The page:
Pipeline FAQ

What's so bad about a pipeline?

Get that question often, do you? So do we. Here are some quick answers to the common questions those not in the know have about this pipeline project.


We got gas…


Q: Yay! Right? Isn’t natural gas sort of clean? Isn’t it a cheap global warming fix?

A: Maybe in an ideal world. But here on earth, researchers at Cornell University, the National Academy of Sciences and others have warned, extracting natural gas by hydraulic fracking might be larding the atmosphere anew with greenhouse fumes. 

The rub is that although natural gas emits up to 60 percent less CO2 than coal when combusted in new, efficient power plants, it mainly consists of methane. And methane is a natural planet cooker.

Odorless, colorless methane traps solar rays 34 times more efficiently than CO2 over a 100-year span.. Over 20 years it’s 86 times more efficient.

No one knows – or is telling – exactly how much methane is escaping into the atmosphere from drill rigs, pipelines and power plants. Much of the leakage is thought to come from inactive well pads. Society has yet to prioritize quantifying or capping so-called “fugitive” methane.

Meanwhile, the leaks presumably multiply along with new wells and lines.

Everything has an environmental footprint, including bolting together wind turbines and converting silica sand to solar panels.

But ecological impacts and cheapness might be relative things…


Q: There’s already tons of pipelines out there. Why worry about a few new ones?

A: The United States has about 2.5 million miles of energy pipeline, the most in the world. But the surging oil and gas industry is planning more than a couple of additions. The Interstate Natural Gas Association of America projects 24,000 miles of new pipe through 2035 [Source, Daily Beast, citing the Oil and Gas Journal].

Some of the proposed gas lines, like Pennsylvania’s Atlantic Sunrise, at 42 inches in diameter, are bigger than traditional conduits -- and their higher transmission volume conceivably poses more threat from explosion.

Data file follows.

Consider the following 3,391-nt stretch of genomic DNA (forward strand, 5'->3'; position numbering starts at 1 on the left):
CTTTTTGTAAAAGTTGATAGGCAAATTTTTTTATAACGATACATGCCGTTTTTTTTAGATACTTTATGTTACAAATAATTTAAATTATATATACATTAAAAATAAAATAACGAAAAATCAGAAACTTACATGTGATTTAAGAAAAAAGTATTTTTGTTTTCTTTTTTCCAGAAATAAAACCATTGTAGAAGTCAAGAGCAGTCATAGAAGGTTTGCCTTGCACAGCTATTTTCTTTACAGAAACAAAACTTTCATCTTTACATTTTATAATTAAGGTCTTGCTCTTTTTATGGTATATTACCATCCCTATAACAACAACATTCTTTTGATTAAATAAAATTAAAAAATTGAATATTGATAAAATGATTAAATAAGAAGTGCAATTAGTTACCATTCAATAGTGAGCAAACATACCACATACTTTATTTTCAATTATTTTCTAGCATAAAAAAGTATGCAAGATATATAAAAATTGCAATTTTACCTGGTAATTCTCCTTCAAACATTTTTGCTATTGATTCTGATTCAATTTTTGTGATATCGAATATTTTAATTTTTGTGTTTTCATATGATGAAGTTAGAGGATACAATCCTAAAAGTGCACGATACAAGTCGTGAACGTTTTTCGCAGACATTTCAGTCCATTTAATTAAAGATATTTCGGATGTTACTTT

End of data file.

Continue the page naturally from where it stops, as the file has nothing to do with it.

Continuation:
Also, the lines are being constructed to transport gas recovered by high-pressure hydraulic fracking wells. They bore deeper into the rock than conventional wells. They’re controversial. New York has banned the technology, citing a broad spectrum of concerns about its impact on climate, air, drinking water, surface spills, earthquake and fissure generation, and community disruption.

[Source, Inside Climate News]


Q: You consume natural gas in your house. You drive a gasoline-powered car. Isn’t it hypocritical to oppose new oil and gas pipelines?

A: No. For one thing, the natural gas that flows into my house used to come from conventionally drilled gas wells, which did not pose the same risks as fracking.

For another, by and large, government and corporate power brokers shape society and impose energy choices in ways difficult for individuals to resist. (Remember “Who Killed the Electric Car?”)

For example, I’d like my electricity to come from a neighborhood microgrid cooperative powered by wind and solar -- sans energy-gobbling long-distance transmission lines. But we’re a long way from that.


Q. Williams Partners spokesman Chris Stockton says: "U.S. carbon emissions are down to their lowest levels since 1988, thanks to the resurgence of natural gas." We should feel grateful, no?

A. No. The country's carbon output has indeed fallen. CO2 levels sank 878 metric tons, or about 12 percent, 2005-2012. That's great. But the emissions drops occurred throughout the U.S. energy economy. They didn't come just from replacing coal with natural gas. In fact, reports independent energy researcher Lindsay Wilson, that transition accounted for only 35 to 40 percent of the cuts.

Credit many of the improvements to increased wind power, better fuel economy in cars and trucks, and reduced travel. Also playing a role during the period, Wilson says, was mild winter weather and a recession-sparked decline in energy demand.

Wilson, crunching U.S. Energy Information Administration figures in his shrinkthatfootprint.com website, notes that industrial carbon emissions epecially are forecast to rise.

Meanwhile, Washington races madly to prop up all fossil fuels, whatever the environmental or social costs. Natural gas can't help but be a huge part of THAT picture.


Got a question? Send it to lancasteragainstpipelines@gmail.com